Recently my mother had a fall and waited 48 hours to “press the button” for an ambulance to take her to hospital. Why did she wait? A mixture of reasons. She hoped the fall was more minor, and that the pain would be manageable. She hoped to get better by herself, with peace and quiet. It is her way though, not to tell people when there is a problem, preferring first to try to solve things for herself.
She’s not unusual. From conversation with others it has became clear there are parents and grandparents up and down the country reluctant to “press the button” and gain help when they need it.
As adult children we can get cross or upset when our older family members persist in struggling on and not making their lives easier. We wish our elderly relatives would accept help more easily, and, if we are truthful, be rather less independent from time to time.
Yet are we different from this? Do we rush to ask, or do we wait our equivalent of 48 hours before “pressing the button”, when we need help. For example:
· When we have a cash flow problem, do we communicate this early with those in Finance who could help us?
· Do we take advantage of IT support or do we wait until we have a major problem before we ask for help?
· Do we allow HR to contribute to our strategic thinking or just ask them to recruit at the eleventh hour?
My experience is this, although we might not like to admit it, we are often exactly the same as our elderly family members.
We want to fix our problems for ourselves. This way we keep our problems, and our vulnerabilities, invisible and inside.
In my last blog, counter culturally, I asked for help. I explained about my aspirations for my career and asked for help. This brought forward a larger than usual response, with empathy, understanding, genuine feelings of connection and practical offers of help. Allowing others to see me, not as a superhero who is entirely self sufficient, but as someone who can also struggle, seems to have altered perception of me in a positive way.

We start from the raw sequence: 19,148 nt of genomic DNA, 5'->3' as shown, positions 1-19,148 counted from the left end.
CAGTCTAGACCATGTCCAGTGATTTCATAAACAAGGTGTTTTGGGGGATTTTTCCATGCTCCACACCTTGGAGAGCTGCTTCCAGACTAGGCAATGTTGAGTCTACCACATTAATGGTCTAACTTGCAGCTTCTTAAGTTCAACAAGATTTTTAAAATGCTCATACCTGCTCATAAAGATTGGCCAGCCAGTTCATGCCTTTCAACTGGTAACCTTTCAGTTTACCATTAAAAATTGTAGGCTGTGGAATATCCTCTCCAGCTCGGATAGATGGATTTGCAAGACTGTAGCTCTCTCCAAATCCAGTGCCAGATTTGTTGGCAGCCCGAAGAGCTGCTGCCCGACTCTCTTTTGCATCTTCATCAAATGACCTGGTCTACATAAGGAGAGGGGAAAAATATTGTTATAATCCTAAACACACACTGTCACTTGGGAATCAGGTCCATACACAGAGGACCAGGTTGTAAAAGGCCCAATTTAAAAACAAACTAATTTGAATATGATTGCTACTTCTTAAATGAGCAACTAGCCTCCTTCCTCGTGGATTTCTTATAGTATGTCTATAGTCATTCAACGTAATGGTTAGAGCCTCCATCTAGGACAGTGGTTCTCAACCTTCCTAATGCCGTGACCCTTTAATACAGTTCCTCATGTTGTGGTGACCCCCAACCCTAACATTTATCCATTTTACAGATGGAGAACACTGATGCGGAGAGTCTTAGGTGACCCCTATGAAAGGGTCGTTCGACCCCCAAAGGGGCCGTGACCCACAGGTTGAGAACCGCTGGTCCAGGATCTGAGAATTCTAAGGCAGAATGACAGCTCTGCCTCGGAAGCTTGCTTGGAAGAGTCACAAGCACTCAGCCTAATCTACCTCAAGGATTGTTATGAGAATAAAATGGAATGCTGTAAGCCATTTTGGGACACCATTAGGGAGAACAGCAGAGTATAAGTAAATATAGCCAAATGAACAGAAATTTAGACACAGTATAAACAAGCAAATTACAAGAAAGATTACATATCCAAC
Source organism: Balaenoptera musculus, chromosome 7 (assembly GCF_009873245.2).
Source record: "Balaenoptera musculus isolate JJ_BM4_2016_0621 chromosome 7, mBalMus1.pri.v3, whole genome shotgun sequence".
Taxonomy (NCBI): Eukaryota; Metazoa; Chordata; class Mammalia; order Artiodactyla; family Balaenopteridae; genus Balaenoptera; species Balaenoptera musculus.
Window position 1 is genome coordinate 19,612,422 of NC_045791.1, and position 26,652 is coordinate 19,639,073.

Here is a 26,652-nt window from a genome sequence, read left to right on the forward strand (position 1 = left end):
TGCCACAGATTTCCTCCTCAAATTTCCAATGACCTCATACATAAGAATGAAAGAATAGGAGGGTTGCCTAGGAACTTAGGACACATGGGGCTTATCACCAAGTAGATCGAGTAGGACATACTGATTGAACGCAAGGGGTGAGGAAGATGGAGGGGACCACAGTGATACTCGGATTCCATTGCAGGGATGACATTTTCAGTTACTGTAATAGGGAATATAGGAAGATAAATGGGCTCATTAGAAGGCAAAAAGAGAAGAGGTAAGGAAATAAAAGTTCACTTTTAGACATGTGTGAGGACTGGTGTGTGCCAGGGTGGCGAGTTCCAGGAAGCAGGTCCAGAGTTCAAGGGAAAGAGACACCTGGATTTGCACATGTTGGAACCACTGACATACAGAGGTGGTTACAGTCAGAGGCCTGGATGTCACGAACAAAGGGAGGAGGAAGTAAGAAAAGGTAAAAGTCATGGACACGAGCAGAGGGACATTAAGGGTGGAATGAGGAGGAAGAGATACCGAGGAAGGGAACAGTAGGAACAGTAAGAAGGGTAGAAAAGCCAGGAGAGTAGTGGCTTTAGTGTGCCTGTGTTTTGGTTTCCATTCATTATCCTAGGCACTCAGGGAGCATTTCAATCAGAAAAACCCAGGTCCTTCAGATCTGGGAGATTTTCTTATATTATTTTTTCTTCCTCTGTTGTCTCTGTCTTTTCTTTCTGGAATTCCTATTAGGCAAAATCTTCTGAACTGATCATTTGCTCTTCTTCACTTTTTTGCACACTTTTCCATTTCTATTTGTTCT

More importantly it has altered my self perception too.
It has altered how I feel inside. It feels a relief. I don’t have to hide my struggle for not achieving a perfect pipeline of work any more. I don’t have to pretend it’s amazing all the time. As for most people, things ebb and flow.
The most significant learning here is that asking for help can, and needs to come, from an “I’m OK: You’re OK” position. In fact, that’s the only way it works well. When both sides feel good about themselves.
The irony is that asking for help from the “I’m OK” position, requires taking a risk in feeling the opposite – not adequate, not desirable, not part of the in-crowd. And supportive help in developing this capacity can be invaluable.
What is the story you tell yourself, about asking for help?
If you are not as skilled or as comfortable about asking for help as you would like, ask yourself:
What’s the downside? What does it stop me asking for? What is the cost to my “pressing the button” late, or not at all? What opportunities does it stop, or prevent? What difference could it make, if I could ask?
The incisive question might be this:
If I knew that only better things still came from asking for help, what help specifically would I ask for now?
Get in touch if some coaching support would benefit you and what you wish to achieve personally and professionally.
Many of you will want to know. My mother is recovering. It’s a slow process from having hurt her back and was very slow trying to do this on her own. She’s come to live with us. A slightly unusual way of getting a busy house again!
Gill is passionate about developing the leadership capability of professionals in organisations to help them manage change, develop a positive culture and achieve successful business results. She is looking for opportunities to contribute within a team on an interim, contract, project or permanent basis.
If you would like to meet Gill for a coffee, to explore how she could contribute to your organisation’s ambition, please contact her here.
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Source: Gill How